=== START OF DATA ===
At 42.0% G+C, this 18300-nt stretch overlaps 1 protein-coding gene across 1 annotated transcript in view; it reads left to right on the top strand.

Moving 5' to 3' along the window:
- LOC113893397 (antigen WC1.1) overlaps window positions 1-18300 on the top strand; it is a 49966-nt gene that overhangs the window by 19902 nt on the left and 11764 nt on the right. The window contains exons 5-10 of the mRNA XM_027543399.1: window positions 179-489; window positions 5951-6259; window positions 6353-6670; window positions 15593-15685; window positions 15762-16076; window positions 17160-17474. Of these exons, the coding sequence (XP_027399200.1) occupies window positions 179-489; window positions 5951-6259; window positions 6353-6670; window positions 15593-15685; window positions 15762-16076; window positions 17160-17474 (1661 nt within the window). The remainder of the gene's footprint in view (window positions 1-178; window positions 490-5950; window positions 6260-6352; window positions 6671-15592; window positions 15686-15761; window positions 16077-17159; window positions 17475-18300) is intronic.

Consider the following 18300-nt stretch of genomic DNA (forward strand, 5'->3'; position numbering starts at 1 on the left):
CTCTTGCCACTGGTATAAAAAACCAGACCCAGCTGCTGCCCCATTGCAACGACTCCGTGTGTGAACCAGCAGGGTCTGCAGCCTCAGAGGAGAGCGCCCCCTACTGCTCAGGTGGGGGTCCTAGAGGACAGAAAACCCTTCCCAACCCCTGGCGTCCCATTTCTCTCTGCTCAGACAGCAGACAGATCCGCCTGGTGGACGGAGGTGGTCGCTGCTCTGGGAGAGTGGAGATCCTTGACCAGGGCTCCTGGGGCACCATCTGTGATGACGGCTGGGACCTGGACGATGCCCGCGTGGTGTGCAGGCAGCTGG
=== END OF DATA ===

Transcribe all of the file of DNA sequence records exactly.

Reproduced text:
At 42.0% G+C, this 18300-nt stretch overlaps 1 protein-coding gene across 1 annotated transcript in view; it reads left to right on the top strand.

Moving 5' to 3' along the window:
- LOC113893397 (antigen WC1.1) overlaps window positions 1-18300 on the top strand; it is a 49966-nt gene that overhangs the window by 19902 nt on the left and 11764 nt on the right. The window contains exons 5-10 of the mRNA XM_027543399.1: window positions 179-489; window positions 5951-6259; window positions 6353-6670; window positions 15593-15685; window positions 15762-16076; window positions 17160-17474. Of these exons, the coding sequence (XP_027399200.1) occupies window positions 179-489; window positions 5951-6259; window positions 6353-6670; window positions 15593-15685; window positions 15762-16076; window positions 17160-17474 (1661 nt within the window). The remainder of the gene's footprint in view (window positions 1-178; window positions 490-5950; window positions 6260-6352; window positions 6671-15592; window positions 15686-15761; window positions 16077-17159; window positions 17475-18300) is intronic.

Consider the following 18300-nt stretch of genomic DNA (forward strand, 5'->3'; position numbering starts at 1 on the left):
CTCTTGCCACTGGTATAAAAAACCAGACCCAGCTGCTGCCCCATTGCAACGACTCCGTGTGTGAACCAGCAGGGTCTGCAGCCTCAGAGGAGAGCGCCCCCTACTGCTCAGGTGGGGGTCCTAGAGGACAGAAAACCCTTCCCAACCCCTGGCGTCCCATTTCTCTCTGCTCAGACAGCAGACAGATCCGCCTGGTGGACGGAGGTGGTCGCTGCTCTGGGAGAGTGGAGATCCTTGACCAGGGCTCCTGGGGCACCATCTGTGATGACGGCTGGGACCTGGACGATGCCCGCGTGGTGTGCAGGCAGCTGG